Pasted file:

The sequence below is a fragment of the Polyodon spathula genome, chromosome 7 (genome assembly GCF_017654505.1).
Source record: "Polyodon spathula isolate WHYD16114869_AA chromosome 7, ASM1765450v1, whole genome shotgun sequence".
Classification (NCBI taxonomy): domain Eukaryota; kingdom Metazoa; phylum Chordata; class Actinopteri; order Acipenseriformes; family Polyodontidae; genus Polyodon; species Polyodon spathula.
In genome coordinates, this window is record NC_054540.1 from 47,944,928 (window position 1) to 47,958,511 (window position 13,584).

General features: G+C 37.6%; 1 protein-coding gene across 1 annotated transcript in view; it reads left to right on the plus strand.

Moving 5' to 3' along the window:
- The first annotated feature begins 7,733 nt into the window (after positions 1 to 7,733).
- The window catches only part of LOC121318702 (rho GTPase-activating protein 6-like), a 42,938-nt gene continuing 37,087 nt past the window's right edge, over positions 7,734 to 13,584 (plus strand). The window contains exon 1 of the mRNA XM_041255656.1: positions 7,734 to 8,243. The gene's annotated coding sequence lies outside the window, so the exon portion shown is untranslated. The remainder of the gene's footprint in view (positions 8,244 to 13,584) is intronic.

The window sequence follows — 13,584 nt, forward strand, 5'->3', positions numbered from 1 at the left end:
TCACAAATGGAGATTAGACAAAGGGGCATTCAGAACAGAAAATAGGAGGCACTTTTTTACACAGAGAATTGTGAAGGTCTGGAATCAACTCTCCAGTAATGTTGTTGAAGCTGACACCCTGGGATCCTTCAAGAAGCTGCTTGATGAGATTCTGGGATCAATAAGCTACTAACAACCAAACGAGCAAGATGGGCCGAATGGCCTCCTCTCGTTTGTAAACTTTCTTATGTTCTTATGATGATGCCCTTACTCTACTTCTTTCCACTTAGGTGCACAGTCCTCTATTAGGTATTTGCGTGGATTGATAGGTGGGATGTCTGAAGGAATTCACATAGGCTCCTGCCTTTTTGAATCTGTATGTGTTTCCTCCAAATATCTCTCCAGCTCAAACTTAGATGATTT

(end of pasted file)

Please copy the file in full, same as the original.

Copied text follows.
The sequence below is a fragment of the Polyodon spathula genome, chromosome 7 (genome assembly GCF_017654505.1).
Source record: "Polyodon spathula isolate WHYD16114869_AA chromosome 7, ASM1765450v1, whole genome shotgun sequence".
Classification (NCBI taxonomy): domain Eukaryota; kingdom Metazoa; phylum Chordata; class Actinopteri; order Acipenseriformes; family Polyodontidae; genus Polyodon; species Polyodon spathula.
In genome coordinates, this window is record NC_054540.1 from 47,944,928 (window position 1) to 47,958,511 (window position 13,584).

General features: G+C 37.6%; 1 protein-coding gene across 1 annotated transcript in view; it reads left to right on the plus strand.

Moving 5' to 3' along the window:
- The first annotated feature begins 7,733 nt into the window (after positions 1 to 7,733).
- The window catches only part of LOC121318702 (rho GTPase-activating protein 6-like), a 42,938-nt gene continuing 37,087 nt past the window's right edge, over positions 7,734 to 13,584 (plus strand). The window contains exon 1 of the mRNA XM_041255656.1: positions 7,734 to 8,243. The gene's annotated coding sequence lies outside the window, so the exon portion shown is untranslated. The remainder of the gene's footprint in view (positions 8,244 to 13,584) is intronic.

The window sequence follows — 13,584 nt, forward strand, 5'->3', positions numbered from 1 at the left end:
TCACAAATGGAGATTAGACAAAGGGGCATTCAGAACAGAAAATAGGAGGCACTTTTTTACACAGAGAATTGTGAAGGTCTGGAATCAACTCTCCAGTAATGTTGTTGAAGCTGACACCCTGGGATCCTTCAAGAAGCTGCTTGATGAGATTCTGGGATCAATAAGCTACTAACAACCAAACGAGCAAGATGGGCCGAATGGCCTCCTCTCGTTTGTAAACTTTCTTATGTTCTTATGATGATGCCCTTACTCTACTTCTTTCCACTTAGGTGCACAGTCCTCTATTAGGTATTTGCGTGGATTGATAGGTGGGATGTCTGAAGGAATTCACATAGGCTCCTGCCTTTTTGAATCTGTATGTGTTTCCTCCAAATATCTCTCCAGCTCAAACTTAGATGATTT